Composite image of the Mitsubishi MRJ – Image: Mitsubishi
This story was written by John Cameron for AirlineReporter.
The MRJ will be the first airliner designed and produced in Japan since the 1960s.
A bright new day will soon be dawning in the world of commercial aviation as a new breed of narrow-body jets take to the skies in the coming years. Fittingly, one aircraft heralding this “new day” will be arriving from the land of the rising sun – Japan.
The aircraft, dubbed the MRJ (Mitsubishi Regional Jet), has been in development since 2008 when Mitsubishi Heavy Industries formed a subsidiary (the aptly-named Mitsubishi Aircraft Corporation) for the design and production work. Once complete, it will be the first airliner designed and produced in Japan since the venerable NAMC YS-11 – a turboprop developed in the early 1960s to replace the aging DC-3s that were flying many of Japan’s domestic routes at the time.
The Slovak Government Tupolev Tu-154M – Photo: Jacob Pfleger | AirlineReporter
Not too many opportunities exist in this day and age where one can still take flight on a classic Russian aircraft, let alone in a VIP configuration. Recently, I was fortunate enough to be invited to take part in a flight onboard a Slovak Government Flying Service (SSG) Tupolev TU-154M. For me, this would be my first-ever flight on a Russian aircraft, and to say I was excited would be an understatement.
Time to board my first Russian aircraft – Photo: Jacob Pfleger | AirlineReporter
The flight would be an empty ferry sector from Prague-Bratislava, a short 40-minute hop, but I knew I would savor every minute. SSG presently has four aircraft in its fleet, but only three are in operational service. The fleet consists of two Tupolev TU-154Ms (reg numbers OM-BYO and OM-BYR), with the latter being used for spare parts.
The remaining two aircraft are Yakovlev YAK-40s (reg numbers OM-BYE and OM-BYL). The Slovak Government not only carries out various head of state and other VIP missions, it also participates in various humanitarian and troop-carrying missions on behalf of the Slovak Government.
The Airbus A350 endures -40 degrees Celsius during cold testing – Photo: Airbus
Airbus took MSN002, A350-900 test bed aircraft, to the US Air Force’s McKinley Climatic Laboratory to give it a bit of a chill. Eglin Air Force Base, which hosts the lab, is located in the sunny state of Florida, but is able to provide low temperature testing. The A350 XWB was subjected to “multiple climatic and humidity settings,” including temperatures from 113 deg F (45 C) down to -40 deg F (-40 C).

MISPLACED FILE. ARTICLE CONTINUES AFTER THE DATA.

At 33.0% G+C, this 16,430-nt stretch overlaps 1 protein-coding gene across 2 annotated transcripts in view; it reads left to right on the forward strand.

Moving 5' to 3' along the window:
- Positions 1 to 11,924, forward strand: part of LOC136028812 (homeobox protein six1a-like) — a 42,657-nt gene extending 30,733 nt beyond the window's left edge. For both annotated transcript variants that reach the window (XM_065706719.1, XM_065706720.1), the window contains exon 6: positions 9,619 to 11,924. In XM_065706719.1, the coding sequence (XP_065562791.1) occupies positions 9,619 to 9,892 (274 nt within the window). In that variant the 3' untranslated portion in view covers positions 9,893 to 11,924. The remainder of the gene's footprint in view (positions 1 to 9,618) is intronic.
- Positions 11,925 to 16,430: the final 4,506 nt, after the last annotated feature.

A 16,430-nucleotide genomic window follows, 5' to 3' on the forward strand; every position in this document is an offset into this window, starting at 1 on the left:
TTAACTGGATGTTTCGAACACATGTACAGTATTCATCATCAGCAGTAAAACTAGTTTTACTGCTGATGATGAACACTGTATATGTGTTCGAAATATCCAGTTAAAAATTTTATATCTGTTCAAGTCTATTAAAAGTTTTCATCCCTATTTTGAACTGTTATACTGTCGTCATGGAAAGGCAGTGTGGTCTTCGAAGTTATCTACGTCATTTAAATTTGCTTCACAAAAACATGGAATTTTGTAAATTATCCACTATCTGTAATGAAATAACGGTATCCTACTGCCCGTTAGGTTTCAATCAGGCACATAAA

During engine tests, to keep the aircraft in place, it had to be chained down. But it was important to make sure the engines could start up and operate at different temperatures.
Many of the A350 systems were checked during the tests including the in-flight entertainment, air conditioning, galleys, and water & waste systems. Luckily for us, Airbus did a great job documenting the process via photos and video.
Seeing double. Two EVA Air Boeing 777-300ERs at the Everett Delivery Center – Photo: Boeing
Representatives from EVA Air, along with Taiwanese media, recently came to Seattle for a special double delivery of a pair of Boeing 777-300ERs. They weren’t the first for the airline (actually, the 16th and 17th), but they were still special. They were the first ones to offer Panasonic’s new eX3 in-flight entertainment (IFE) system and Global Communication Suite (GCS).
I have always been a fan of the green and orange livery on the outside of EVA’s 777s, but now there is more to love on the inside.
“Our new Boeing 777-300ERs equip us to initiate significant changes in the flying experience we offer. We are going to make flying more fun and more comfortable than ever for our passengers,” said EVA Air Chairman K.W. Chang.